After spending Monday swirling around in the Atlantic Ocean on the cusp of becoming a depression, the National Hurricane Center issued an advisory on Tropical Depression 14 at its 11 a.m. Tuesday update.
Unless it dramatically alters course, it should pose no problem other than northeast swells starting Friday for the territory.
“It looks pretty safe,” said meteorologist Brian Seeley at the National Weather Service in San Juan.
As things currently stand, the depression should pass about 800 miles northeast of St. John at around 8 p.m. Thursday as Tropical Storm Nadine. Seeley said it will be transitioning from a tropical storm into a hurricane at that point.
Seeley said around 4 p.m. that it looked like Tropical Depression 14 would get a name Tuesday night, but that hadn’t happened by the 8 p.m. update. However, the National Hurricane Center advisory said it still could happen later Tuesday.
At the 5 p.m. update from the National Hurricane Center, Tropical Depression 14 had winds of 35 mph.
While the depression had been moving west, at the 5 p.m. update forecasters said it had started a turn to the northwest and continued moving northwest at 12 mph.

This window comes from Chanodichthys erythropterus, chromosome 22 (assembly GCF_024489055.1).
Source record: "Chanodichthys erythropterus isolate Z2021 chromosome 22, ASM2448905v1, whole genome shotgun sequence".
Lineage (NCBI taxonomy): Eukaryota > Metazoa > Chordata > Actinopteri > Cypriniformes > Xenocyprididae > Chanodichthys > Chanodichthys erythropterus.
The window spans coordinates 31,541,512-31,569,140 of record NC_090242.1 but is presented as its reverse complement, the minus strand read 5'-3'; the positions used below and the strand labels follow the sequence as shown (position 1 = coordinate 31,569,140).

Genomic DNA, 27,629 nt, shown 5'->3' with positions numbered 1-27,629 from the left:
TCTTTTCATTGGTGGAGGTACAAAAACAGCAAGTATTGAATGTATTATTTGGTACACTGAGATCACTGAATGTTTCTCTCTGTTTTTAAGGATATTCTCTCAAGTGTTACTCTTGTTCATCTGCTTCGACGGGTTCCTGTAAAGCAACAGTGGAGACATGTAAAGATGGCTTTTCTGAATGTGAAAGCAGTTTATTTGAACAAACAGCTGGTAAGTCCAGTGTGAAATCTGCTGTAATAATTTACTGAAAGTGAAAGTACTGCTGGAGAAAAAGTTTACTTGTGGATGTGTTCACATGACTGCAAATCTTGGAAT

The depression was centered at 17.5 degrees north latitude and 43.8 degrees west longitude, which puts it about 1,170 miles from the Leeward Islands.
The barometric pressure stands at 1006 millibars or 29.71 inches.
The depression formed just one day after the Sept. 10 climatological peak of hurricane season. The official hurricane season runs until Nov. 30, and Seeley urged residents to keep their eyes on the weather particularly throughout September.
Two of the most destructive hurricanes in the territory’s recent history happened in September. Sept. 15 and 16 marks the 1995 passage of Hurricane Marilyn. Hurricane Hugo hit on Sept. 17 and 18, 1989.
As for what’s ahead, Seeley said there’s a tropical wave way out in the Atlantic near the Cape Verde Islands that bears watching, but he said it appears that it might follow Nadine to the northwest.